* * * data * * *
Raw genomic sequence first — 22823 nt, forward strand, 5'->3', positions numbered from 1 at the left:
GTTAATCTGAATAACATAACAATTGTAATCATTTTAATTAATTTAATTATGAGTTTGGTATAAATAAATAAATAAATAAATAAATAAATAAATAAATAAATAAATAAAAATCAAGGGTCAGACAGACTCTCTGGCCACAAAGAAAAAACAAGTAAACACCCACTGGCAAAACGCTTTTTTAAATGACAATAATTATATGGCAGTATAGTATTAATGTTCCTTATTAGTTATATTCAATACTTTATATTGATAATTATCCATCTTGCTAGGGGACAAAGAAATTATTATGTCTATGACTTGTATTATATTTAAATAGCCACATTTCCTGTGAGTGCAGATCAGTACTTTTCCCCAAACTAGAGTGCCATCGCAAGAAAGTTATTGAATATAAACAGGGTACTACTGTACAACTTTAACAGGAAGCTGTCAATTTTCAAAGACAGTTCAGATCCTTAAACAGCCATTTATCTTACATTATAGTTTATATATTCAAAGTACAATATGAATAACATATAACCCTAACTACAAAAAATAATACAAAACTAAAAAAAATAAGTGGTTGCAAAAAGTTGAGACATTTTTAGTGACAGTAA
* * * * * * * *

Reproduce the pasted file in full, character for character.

Raw genomic sequence first — 22823 nt, forward strand, 5'->3', positions numbered from 1 at the left:
GTTAATCTGAATAACATAACAATTGTAATCATTTTAATTAATTTAATTATGAGTTTGGTATAAATAAATAAATAAATAAATAAATAAATAAATAAATAAATAAATAAAAATCAAGGGTCAGACAGACTCTCTGGCCACAAAGAAAAAACAAGTAAACACCCACTGGCAAAACGCTTTTTTAAATGACAATAATTATATGGCAGTATAGTATTAATGTTCCTTATTAGTTATATTCAATACTTTATATTGATAATTATCCATCTTGCTAGGGGACAAAGAAATTATTATGTCTATGACTTGTATTATATTTAAATAGCCACATTTCCTGTGAGTGCAGATCAGTACTTTTCCCCAAACTAGAGTGCCATCGCAAGAAAGTTATTGAATATAAACAGGGTACTACTGTACAACTTTAACAGGAAGCTGTCAATTTTCAAAGACAGTTCAGATCCTTAAACAGCCATTTATCTTACATTATAGTTTATATATTCAAAGTACAATATGAATAACATATAACCCTAACTACAAAAAATAATACAAAACTAAAAAAAATAAGTGGTTGCAAAAAGTTGAGACATTTTTAGTGACAGTAA